Suzan-Lori Parks Poster


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Overview (1)

Born in Kentucky, USA

Mini Bio (1)

Suzan-Lori Parks was born on May 10, 1963 in Kentucky, USA. She is a writer and actress, known for Their Eyes Were Watching God (2005), Girl 6 (1996) and Native Son. She has been married to Paul Oscher since July 2001.

Spouse (1)

Paul Oscher (July 2001 - present)

Trade Mark (1)

Plays that deal with sexism and race

Trivia (14)

Husband is a blues musician.
On April 8, 2002, she became the first African-American woman to win the Pulitzer Prize for Drama for her play Topdog/Underdog.
She directs the theatre program at the California Institute of the Arts.
She majored in English and German at Massachusetts' Mount Holyoke College, graduating in 1985.
Her father is an Army Colonel.
Spent part of childhood in Germany where she attended German schools instead of the American schools intended for the families of Army personnel.
Studied acting in London.
Studied with iconic playwright James Baldwin while at Mount Holyoke.
Influenced by the plays of Ntozake Shange and Adrienne Kennedy and their non-traditional writing styles.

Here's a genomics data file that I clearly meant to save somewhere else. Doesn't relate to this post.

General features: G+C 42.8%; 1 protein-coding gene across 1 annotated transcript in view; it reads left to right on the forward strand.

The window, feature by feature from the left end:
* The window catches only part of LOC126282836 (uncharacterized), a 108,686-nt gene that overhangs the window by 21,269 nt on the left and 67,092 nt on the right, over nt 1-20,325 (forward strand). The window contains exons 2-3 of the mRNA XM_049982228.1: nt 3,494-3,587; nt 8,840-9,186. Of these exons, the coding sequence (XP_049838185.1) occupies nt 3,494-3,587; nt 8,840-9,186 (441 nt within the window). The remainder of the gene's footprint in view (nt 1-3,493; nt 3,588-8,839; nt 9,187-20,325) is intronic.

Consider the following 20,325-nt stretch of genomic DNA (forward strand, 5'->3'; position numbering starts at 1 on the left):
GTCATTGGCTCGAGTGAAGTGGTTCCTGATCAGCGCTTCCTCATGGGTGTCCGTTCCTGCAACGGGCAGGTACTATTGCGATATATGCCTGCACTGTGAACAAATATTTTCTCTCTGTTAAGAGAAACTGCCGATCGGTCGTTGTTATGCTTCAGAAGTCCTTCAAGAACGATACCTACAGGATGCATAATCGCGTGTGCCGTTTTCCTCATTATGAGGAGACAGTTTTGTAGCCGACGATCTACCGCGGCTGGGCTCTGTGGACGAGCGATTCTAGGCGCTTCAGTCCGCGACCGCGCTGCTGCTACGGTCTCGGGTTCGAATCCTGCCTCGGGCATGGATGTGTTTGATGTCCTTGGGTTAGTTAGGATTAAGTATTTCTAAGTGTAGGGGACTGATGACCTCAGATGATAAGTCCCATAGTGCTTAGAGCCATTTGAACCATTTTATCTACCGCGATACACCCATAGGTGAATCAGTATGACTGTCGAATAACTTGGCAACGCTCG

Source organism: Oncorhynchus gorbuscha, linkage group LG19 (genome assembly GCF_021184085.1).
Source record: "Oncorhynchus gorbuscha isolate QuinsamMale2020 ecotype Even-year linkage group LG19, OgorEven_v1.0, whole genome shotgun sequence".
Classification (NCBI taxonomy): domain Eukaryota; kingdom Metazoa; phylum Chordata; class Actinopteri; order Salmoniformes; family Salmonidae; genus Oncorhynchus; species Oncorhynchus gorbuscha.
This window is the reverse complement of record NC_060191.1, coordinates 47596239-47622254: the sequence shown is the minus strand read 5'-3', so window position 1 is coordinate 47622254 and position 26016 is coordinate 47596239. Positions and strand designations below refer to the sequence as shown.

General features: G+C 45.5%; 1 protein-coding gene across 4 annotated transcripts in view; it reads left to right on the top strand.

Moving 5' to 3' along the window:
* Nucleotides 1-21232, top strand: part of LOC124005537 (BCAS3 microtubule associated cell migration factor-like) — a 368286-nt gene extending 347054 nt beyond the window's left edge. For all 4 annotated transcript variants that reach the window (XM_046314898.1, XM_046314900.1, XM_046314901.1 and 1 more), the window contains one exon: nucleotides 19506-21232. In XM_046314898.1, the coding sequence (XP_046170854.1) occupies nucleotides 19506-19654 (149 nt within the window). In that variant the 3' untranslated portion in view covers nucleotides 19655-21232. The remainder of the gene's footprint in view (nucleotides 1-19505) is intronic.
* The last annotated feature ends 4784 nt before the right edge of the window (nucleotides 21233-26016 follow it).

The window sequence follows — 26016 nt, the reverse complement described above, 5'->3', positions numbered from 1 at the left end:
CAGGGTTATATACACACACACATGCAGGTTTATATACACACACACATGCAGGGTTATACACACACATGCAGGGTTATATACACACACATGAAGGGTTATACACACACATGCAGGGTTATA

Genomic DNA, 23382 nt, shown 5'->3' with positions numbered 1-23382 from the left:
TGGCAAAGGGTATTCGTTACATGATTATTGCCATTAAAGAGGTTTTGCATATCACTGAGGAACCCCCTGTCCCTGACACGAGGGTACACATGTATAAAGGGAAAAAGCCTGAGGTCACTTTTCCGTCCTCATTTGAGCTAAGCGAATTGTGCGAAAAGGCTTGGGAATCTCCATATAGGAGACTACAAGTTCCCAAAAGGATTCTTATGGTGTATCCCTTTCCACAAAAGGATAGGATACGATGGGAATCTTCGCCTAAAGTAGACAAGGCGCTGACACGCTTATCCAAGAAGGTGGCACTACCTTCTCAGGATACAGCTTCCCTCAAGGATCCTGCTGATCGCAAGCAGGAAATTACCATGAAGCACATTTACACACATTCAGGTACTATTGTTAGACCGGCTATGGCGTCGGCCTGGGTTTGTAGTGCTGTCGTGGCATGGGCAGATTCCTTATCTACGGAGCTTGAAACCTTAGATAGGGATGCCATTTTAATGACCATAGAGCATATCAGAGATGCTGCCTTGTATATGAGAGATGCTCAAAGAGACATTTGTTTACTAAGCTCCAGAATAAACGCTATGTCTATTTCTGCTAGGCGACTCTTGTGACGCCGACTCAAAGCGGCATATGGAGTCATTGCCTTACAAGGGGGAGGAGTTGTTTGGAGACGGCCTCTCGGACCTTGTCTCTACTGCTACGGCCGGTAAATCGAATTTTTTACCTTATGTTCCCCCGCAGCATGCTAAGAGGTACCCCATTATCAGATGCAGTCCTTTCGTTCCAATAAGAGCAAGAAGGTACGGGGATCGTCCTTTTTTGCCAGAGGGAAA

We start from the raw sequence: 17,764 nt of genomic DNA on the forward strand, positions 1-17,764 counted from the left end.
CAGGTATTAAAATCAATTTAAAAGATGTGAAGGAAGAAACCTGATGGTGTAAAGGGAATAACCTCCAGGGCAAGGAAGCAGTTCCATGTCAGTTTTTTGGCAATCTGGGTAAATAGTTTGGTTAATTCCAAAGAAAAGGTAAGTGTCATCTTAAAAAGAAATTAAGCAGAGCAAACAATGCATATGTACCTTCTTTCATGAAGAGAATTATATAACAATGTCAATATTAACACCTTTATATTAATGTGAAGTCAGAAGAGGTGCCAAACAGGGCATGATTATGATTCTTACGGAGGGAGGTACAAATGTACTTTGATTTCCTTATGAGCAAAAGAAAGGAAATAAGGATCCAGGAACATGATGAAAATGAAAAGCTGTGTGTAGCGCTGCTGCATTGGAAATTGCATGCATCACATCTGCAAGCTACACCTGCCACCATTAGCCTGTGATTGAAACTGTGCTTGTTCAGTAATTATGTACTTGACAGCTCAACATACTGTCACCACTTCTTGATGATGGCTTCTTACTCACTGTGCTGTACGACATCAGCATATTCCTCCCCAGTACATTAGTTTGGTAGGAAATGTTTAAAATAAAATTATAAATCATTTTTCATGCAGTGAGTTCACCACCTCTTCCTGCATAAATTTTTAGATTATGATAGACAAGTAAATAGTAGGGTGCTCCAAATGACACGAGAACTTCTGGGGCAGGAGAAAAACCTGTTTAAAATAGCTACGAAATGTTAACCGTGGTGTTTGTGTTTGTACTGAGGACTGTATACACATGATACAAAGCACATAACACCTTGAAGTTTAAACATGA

Wrote a novel entitled, "Getting Mother's Body".
Was nominated for Broadway's 2002 Tony Award as author of Best Play nominee "Topdog/Underdog."
As a joke, she told a friend that she intended to write a play based on "The Scarlet Letter" called "F***ing A." She hated the finished product, so she scrapped everything except the title and the lead character's name, Hester. She rewrote the play, this time about an abortionist in a dystopic colony.
Nominated for the 2000 Pulitzer Prize for Drama for the play "In the Blood" and won the 2002 Pulitzer Prize for Drama for the play "Topdog/Underdog".
She was awarded the 2004 NAACP Theatre Award for Best Playwright (Equity) for "Topdog/Underdog" presented in association with the Seattle Repertory Theatre production at the Mark Taper Forum Theatre in Los Angeles, California.

Personal Quotes (2)

Someone yelled at me once, 'You never write about yourself.' People used to get so mad at me for that. But my definition of myself is completely up for grabs. I'm everywhere, just like we all are.
Every play I write is about love and distance. And time. And from that we can get things like history.

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